In 1965, the political elite on Capitol Hill may not have predicted a mass increase in immigration. But Marian Smith, the historian for Customs and Immigration Services, showed me a small agency booklet from 1966 that certainly did. It explains how each provision in the new law would lead to a rapid increase in applications and a big jump in workload — more and more so as word trickled out to those newly eligible to come. Smith says a lifetime of immigration backlogs had built up among America's foreign-born minorities. These immigrants would petition for relatives to come to the United States, and those relatives in turn would petition for other family members. Demand from post-colonial countries in Asia and Africa, she notes, jumped after World War II.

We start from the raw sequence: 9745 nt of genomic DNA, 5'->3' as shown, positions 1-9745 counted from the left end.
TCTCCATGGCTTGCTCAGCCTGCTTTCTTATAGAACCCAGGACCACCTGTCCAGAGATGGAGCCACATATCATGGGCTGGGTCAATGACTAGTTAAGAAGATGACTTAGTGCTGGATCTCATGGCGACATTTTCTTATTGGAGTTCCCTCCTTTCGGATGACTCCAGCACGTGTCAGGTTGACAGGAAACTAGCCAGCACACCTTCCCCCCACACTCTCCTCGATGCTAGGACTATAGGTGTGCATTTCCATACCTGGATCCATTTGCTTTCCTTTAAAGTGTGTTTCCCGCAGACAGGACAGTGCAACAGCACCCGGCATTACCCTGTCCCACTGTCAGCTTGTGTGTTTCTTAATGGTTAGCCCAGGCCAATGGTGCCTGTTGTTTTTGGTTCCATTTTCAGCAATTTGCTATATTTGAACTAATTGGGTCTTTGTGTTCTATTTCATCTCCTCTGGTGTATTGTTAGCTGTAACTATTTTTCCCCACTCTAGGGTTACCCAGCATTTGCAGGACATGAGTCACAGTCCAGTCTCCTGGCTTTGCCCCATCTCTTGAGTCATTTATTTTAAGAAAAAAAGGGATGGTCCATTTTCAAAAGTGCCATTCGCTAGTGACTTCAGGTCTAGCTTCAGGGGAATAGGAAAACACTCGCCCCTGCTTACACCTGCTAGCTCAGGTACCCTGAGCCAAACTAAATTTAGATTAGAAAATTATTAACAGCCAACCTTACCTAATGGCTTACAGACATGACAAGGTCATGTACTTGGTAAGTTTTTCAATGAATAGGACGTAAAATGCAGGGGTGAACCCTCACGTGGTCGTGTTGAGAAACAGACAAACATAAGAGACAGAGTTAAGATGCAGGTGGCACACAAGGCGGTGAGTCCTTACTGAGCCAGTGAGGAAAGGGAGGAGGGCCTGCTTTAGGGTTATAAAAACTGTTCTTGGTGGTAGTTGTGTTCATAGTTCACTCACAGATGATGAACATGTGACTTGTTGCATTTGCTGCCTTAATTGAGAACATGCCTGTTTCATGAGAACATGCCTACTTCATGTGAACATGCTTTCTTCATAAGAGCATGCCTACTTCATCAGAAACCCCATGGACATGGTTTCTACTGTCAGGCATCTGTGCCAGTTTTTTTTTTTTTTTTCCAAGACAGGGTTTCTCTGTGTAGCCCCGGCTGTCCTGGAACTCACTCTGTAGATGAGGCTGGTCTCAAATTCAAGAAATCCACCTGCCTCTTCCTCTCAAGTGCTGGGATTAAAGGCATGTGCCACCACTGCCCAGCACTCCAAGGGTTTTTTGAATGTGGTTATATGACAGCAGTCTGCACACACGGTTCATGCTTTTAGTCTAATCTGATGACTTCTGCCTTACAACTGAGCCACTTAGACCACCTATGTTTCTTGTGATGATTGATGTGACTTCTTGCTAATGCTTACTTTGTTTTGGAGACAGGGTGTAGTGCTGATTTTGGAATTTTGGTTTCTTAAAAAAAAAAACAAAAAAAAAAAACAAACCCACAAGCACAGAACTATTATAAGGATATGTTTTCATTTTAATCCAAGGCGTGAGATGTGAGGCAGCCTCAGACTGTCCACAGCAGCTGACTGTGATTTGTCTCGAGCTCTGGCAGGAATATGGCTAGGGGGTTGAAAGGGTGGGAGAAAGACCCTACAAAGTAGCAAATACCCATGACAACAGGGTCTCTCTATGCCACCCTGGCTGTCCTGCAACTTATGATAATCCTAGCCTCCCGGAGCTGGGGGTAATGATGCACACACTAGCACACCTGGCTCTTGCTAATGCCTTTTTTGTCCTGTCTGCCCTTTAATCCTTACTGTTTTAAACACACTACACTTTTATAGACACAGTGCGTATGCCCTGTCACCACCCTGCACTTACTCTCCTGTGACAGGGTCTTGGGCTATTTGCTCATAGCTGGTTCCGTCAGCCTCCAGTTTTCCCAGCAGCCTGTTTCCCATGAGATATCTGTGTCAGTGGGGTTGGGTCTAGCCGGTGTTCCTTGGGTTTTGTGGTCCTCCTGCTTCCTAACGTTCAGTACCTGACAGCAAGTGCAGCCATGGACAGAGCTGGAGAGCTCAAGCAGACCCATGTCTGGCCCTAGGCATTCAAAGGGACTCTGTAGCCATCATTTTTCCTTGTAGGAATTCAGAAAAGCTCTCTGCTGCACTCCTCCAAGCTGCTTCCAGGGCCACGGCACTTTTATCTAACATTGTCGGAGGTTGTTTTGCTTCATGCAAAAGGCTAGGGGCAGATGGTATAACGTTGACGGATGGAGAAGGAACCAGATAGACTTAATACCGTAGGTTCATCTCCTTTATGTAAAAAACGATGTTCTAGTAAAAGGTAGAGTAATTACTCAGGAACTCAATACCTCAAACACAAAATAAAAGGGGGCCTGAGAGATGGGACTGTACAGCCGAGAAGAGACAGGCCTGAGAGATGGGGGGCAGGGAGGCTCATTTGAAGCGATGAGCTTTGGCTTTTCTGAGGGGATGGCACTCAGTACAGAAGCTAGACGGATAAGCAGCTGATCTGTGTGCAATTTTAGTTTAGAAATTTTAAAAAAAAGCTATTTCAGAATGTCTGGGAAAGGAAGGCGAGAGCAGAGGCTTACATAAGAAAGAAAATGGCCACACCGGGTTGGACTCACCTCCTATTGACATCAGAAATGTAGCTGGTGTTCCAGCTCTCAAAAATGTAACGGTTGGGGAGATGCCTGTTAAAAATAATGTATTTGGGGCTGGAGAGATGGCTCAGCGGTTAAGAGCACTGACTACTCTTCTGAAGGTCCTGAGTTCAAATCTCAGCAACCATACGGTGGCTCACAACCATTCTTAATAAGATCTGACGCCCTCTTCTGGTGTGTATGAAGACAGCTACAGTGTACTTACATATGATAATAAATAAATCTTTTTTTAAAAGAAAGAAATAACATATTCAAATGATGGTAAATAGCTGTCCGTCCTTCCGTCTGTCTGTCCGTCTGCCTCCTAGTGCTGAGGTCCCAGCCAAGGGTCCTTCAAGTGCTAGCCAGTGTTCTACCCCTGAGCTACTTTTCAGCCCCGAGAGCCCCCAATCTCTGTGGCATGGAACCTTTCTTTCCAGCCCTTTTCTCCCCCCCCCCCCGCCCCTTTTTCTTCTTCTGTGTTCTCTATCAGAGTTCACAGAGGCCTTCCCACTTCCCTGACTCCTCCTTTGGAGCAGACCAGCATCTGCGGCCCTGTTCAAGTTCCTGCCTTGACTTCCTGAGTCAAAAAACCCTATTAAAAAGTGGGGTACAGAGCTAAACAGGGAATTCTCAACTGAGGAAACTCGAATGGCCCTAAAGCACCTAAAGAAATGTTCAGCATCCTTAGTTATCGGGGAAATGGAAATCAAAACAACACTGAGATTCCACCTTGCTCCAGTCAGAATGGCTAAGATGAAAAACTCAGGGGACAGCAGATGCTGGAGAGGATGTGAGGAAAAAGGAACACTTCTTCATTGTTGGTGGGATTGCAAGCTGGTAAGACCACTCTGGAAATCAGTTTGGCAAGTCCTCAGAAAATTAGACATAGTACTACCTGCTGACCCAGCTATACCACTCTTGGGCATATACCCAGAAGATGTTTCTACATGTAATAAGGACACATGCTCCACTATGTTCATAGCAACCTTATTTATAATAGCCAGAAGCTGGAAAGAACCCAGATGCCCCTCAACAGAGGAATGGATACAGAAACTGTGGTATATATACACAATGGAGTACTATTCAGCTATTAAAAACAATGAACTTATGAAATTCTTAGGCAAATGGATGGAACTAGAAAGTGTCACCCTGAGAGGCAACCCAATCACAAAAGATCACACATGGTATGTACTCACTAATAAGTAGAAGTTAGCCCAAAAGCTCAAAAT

In 1851, the Census of Ireland Commissioners recorded 24 failures of the potato crop going back to 1728, of varying severity. General crop failures, through disease or frost, were recorded in 1739, 1740, 1770, 1800, and 1807. In 1821 and 1822, the potato crop failed in Munster and Connaught . In 1830 and 1831, Mayo , Donegal , and Galway suffered likewise. In 1832, 1833, 1834, and 1836, dry rot and curl caused serious losses, and in 1835 the potato failed in Ulster . Widespread failures throughout Ireland occurred in 1836, 1837, 1839, 1841, and 1844. According to Woodham-Smith, "the unreliability of the potato was an accepted fact in Ireland."